6 people found this helpful
AlyssaReviewed in the United States on December 19, 2020
2.0 out of 5 stars
slut shaming. and lots of it.
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I kind of forgot what slut shaming was and hadn't thought of it nor came across obvious evidence of it in so long. But this movie definitely showed evidence of it.. a whole lot.
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I quite enjoyed the movie for the most part until (SPOILER) the English Teacher's and former student's altercation in the parking lot, itself. But my liking of the movie surely went way down hill after (SPOILER) a current student was shown recording the argument and everyone at the school saw it. Ugh. It went kind of cliched and the writers made anyone who could be a jerk into a real jerk.. From then on, the movie was difficult to get through. I watched most of it hoping that it would get better and (SPOILER) the teacher wouldn't go back to the school and wouldn't give a crap about the play, nor talk to anyone from work nor the former student again (because I wouldn't). But (SPOILER) she did...
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Before the altercation in the parking lot, I hoped that different characters' flaws would be brought up and reflected on, including the English Teacher's. And people would learn something about themselves and their judgments, and reflected on how they treat and perceive other people, and etc. But I couldn't get through the teacher's distress from being continuously slut shamed, losing the job and life she loved, and then scorned into going back to work on a play that has nothing to do with her anymore at a school she no longer works at, that's filled with horrible people. I bet I didn't miss much else in this movie from there on out.. Besides her having a hard time and being blamed for everything, including things that weren't her responsibility, like making sure someone read a contract that's laying right in front of them before they signed it.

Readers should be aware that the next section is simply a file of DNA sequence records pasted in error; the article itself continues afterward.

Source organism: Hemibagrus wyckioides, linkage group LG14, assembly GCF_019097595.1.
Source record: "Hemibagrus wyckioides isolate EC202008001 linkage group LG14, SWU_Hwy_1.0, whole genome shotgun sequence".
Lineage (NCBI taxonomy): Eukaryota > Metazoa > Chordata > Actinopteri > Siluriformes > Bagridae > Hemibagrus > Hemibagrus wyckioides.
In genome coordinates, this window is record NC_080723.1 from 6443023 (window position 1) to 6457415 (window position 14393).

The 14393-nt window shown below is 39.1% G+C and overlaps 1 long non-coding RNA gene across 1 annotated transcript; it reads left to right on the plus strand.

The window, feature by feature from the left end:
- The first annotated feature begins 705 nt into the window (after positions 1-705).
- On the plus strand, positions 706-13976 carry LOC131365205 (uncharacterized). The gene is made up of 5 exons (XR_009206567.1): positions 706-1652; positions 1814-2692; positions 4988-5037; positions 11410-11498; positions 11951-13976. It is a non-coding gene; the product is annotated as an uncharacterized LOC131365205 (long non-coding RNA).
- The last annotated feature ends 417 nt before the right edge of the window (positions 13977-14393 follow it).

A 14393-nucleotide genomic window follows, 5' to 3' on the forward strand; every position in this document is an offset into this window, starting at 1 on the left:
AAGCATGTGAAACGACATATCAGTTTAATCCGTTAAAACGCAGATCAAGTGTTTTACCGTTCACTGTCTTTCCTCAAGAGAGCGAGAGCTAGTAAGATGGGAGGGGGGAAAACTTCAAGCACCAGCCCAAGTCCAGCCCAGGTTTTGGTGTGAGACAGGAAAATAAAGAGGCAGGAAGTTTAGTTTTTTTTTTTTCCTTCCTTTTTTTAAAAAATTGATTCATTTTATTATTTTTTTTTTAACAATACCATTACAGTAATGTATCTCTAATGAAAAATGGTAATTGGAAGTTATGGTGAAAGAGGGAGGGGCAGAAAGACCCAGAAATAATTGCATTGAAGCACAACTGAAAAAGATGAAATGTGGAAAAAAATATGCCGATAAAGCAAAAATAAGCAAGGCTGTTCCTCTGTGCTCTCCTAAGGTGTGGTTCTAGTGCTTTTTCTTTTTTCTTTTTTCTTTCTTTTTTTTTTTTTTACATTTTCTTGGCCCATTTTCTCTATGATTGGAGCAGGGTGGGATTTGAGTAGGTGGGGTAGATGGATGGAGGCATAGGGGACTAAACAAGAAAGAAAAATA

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I just wonder how the movie would have went if the whole school didn't find out about those two sleeping together. I think it could have been a lot better. Maybe the writers thought it needed more distress????
It also could have been better if the English Teacher had stood her ground more and recognized that she shouldn't have received such treatment from other people, and didn't let so many people treat her so harshly and blame her for everything (even after she was fired!!). I think it was leading up to that way UNTIL she was scorned into agreeing to work on the play again.
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I didn't finish the movie. I should have skipped it and picked something that didn't feature so much harassment. If only I knew...
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Sorry, not a well written review.
2 people found this helpful
Austin Patterson IIIReviewed in the United States on October 6, 2021
5.0 out of 5 stars
Surprisingly real life
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The reviews were nearly as good as the movie. So many Shameful one star ratings. It is painfully obvious the most of the writers of 1 And 2 star reviews are hiding something. 👀 (I see you) maybe in your life Lady you didn’t do the deed on the teachers desk after school hours, or maybe you did ——-> the janitors closet). I am confident you had that Shameful experience in a most sneaky, cheating and dishonest way somewhere in your travels, and you are having a rough time having it rubbed in your face. And who knows? you might have had multiple sessions over the years. As others have expressed, the movie was not what I expected but it was brilliant in the way it presented what is easily a real life experience. Maybe it is actually the story on a grammar teacher’s life. Ms. Somebody. Loved it... I’m going to watch it again...
PJReviewed in the United States on June 19, 2020
5.0 out of 5 stars
Pleasant, Enjoyable, and Far From "Filth"
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I rarely write a review, but I feel I must contradict the implications from the 1 stars that that the "racy" aspects in this movie are filth. I think that for most, this movie would prove to be rather tame. Anything racy in it is simply human and pointedly expressed as imperfection. Maybe it is not the best movie I have ever seen, but there is humor and charm here, some great acting, themes touching on theater, acting, literature, the simple life, etc. I enjoyed it.
3 people found this helpful